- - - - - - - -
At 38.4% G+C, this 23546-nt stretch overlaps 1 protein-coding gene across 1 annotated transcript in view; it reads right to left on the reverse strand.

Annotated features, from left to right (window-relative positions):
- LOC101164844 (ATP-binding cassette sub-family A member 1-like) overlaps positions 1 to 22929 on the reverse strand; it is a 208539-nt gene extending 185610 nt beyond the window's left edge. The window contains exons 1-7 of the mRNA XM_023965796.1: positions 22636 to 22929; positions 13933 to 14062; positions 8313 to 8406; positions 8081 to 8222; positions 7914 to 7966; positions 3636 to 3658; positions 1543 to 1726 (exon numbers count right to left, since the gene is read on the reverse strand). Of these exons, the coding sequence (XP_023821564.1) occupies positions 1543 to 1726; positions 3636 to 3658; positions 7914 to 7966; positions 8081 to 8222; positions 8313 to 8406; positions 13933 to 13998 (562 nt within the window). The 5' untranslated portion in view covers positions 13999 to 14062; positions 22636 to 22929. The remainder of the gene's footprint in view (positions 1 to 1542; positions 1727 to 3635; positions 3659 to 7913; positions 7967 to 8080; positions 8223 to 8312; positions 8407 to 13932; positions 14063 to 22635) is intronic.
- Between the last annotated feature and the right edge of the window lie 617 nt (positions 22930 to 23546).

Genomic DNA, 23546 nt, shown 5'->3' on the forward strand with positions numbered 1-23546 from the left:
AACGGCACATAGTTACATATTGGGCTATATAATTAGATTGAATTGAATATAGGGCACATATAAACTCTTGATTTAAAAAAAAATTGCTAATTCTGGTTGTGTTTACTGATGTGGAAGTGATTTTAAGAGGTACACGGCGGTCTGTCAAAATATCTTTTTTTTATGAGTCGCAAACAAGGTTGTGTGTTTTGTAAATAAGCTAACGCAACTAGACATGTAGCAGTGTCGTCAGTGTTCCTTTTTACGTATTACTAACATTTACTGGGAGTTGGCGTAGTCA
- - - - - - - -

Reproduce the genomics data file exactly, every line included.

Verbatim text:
At 38.4% G+C, this 23546-nt stretch overlaps 1 protein-coding gene across 1 annotated transcript in view; it reads right to left on the reverse strand.

Annotated features, from left to right (window-relative positions):
- LOC101164844 (ATP-binding cassette sub-family A member 1-like) overlaps positions 1 to 22929 on the reverse strand; it is a 208539-nt gene extending 185610 nt beyond the window's left edge. The window contains exons 1-7 of the mRNA XM_023965796.1: positions 22636 to 22929; positions 13933 to 14062; positions 8313 to 8406; positions 8081 to 8222; positions 7914 to 7966; positions 3636 to 3658; positions 1543 to 1726 (exon numbers count right to left, since the gene is read on the reverse strand). Of these exons, the coding sequence (XP_023821564.1) occupies positions 1543 to 1726; positions 3636 to 3658; positions 7914 to 7966; positions 8081 to 8222; positions 8313 to 8406; positions 13933 to 13998 (562 nt within the window). The 5' untranslated portion in view covers positions 13999 to 14062; positions 22636 to 22929. The remainder of the gene's footprint in view (positions 1 to 1542; positions 1727 to 3635; positions 3659 to 7913; positions 7967 to 8080; positions 8223 to 8312; positions 8407 to 13932; positions 14063 to 22635) is intronic.
- Between the last annotated feature and the right edge of the window lie 617 nt (positions 22930 to 23546).

Genomic DNA, 23546 nt, shown 5'->3' on the forward strand with positions numbered 1-23546 from the left:
AACGGCACATAGTTACATATTGGGCTATATAATTAGATTGAATTGAATATAGGGCACATATAAACTCTTGATTTAAAAAAAAATTGCTAATTCTGGTTGTGTTTACTGATGTGGAAGTGATTTTAAGAGGTACACGGCGGTCTGTCAAAATATCTTTTTTTTATGAGTCGCAAACAAGGTTGTGTGTTTTGTAAATAAGCTAACGCAACTAGACATGTAGCAGTGTCGTCAGTGTTCCTTTTTACGTATTACTAACATTTACTGGGAGTTGGCGTAGTCA